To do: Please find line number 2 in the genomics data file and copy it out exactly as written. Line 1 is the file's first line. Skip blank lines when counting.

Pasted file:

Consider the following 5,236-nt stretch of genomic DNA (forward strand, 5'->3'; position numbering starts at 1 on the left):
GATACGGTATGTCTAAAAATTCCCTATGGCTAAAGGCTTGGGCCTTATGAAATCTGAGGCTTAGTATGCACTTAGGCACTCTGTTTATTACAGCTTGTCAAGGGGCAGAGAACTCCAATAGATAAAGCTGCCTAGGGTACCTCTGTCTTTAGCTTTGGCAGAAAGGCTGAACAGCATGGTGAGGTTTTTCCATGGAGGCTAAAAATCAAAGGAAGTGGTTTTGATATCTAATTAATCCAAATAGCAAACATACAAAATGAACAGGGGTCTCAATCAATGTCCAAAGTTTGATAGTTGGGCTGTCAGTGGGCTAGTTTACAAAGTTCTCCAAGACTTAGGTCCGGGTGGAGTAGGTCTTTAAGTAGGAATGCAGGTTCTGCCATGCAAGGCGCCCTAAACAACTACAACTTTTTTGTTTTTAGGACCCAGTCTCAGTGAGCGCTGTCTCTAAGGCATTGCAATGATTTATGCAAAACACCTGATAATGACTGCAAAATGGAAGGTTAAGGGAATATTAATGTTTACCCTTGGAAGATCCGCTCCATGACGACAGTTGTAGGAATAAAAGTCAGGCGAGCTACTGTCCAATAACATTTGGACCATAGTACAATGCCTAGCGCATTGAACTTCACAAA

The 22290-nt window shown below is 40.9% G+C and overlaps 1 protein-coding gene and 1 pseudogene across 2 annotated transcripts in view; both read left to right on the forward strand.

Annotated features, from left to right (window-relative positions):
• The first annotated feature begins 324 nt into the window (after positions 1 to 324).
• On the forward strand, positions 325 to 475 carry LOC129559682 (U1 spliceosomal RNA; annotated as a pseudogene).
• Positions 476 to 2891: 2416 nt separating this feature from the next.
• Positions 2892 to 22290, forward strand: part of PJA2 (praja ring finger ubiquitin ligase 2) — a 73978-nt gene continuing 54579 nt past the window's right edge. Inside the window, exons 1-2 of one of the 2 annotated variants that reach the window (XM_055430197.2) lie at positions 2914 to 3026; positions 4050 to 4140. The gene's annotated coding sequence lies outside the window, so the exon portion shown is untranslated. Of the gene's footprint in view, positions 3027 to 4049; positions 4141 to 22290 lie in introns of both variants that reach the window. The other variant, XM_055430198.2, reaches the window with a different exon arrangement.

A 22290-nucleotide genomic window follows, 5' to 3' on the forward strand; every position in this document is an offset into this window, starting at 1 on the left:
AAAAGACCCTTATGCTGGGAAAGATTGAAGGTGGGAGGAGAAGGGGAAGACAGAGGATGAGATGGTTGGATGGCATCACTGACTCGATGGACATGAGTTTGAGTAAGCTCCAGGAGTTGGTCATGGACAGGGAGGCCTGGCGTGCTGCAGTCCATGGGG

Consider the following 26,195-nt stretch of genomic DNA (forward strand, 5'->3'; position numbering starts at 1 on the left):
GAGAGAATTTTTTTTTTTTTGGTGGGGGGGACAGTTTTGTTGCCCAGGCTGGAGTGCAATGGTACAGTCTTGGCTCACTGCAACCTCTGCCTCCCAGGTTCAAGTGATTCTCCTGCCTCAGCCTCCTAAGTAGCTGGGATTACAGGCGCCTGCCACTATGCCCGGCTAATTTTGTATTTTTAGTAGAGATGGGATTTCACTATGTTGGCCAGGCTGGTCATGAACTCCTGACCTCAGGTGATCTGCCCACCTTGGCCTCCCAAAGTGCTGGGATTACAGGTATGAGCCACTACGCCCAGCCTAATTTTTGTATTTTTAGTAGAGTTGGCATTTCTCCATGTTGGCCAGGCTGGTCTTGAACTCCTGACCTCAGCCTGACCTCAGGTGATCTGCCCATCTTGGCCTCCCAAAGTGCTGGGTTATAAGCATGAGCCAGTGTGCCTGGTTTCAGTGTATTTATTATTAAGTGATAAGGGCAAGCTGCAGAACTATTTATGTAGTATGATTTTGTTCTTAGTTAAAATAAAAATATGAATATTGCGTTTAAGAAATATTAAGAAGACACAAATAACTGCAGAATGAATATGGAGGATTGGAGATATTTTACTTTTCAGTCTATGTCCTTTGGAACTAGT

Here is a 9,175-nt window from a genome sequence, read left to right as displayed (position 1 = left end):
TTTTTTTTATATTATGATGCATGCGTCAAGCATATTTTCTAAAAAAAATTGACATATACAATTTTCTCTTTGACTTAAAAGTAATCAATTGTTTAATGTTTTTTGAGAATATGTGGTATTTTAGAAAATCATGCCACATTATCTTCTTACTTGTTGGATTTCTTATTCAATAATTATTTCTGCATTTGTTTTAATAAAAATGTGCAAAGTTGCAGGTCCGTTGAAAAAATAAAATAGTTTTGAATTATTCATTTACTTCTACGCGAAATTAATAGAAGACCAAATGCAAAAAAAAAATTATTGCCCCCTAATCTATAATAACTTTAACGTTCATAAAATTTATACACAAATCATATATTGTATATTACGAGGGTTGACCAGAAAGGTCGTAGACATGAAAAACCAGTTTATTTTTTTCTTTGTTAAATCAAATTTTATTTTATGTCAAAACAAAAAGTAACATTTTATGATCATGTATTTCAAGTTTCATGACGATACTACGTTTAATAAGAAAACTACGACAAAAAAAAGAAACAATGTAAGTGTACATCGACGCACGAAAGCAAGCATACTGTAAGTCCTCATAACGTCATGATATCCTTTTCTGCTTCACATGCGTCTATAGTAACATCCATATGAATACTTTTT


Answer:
GATACGGTATGTCTAAAAATTCCCTATGGCTAAAGGCTTGGGCCTTATGAAATCTGAGGCTTAGTATGCACTTAGGCACTCTGTTTATTACAGCTTGTCAAGGGGCAGAGAACTCCAATAGATAAAGCTGCCTAGGGTACCTCTGTCTTTAGCTTTGGCAGAAAGGCTGAACAGCATGGTGAGGTTTTTCCATGGAGGCTAAAAATCAAAGGAAGTGGTTTTGATATCTAATTAATCCAAATAGCAAACATACAAAATGAACAGGGGTCTCAATCAATGTCCAAAGTTTGATAGTTGGGCTGTCAGTGGGCTAGTTTACAAAGTTCTCCAAGACTTAGGTCCGGGTGGAGTAGGTCTTTAAGTAGGAATGCAGGTTCTGCCATGCAAGGCGCCCTAAACAACTACAACTTTTTTGTTTTTAGGACCCAGTCTCAGTGAGCGCTGTCTCTAAGGCATTGCAATGATTTATGCAAAACACCTGATAATGACTGCAAAATGGAAGGTTAAGGGAATATTAATGTTTACCCTTGGAAGATCCGCTCCATGACGACAGTTGTAGGAATAAAAGTCAGGCGAGCTACTGTCCAATAACATTTGGACCATAGTACAATGCCTAGCGCATTGAACTTCACAAA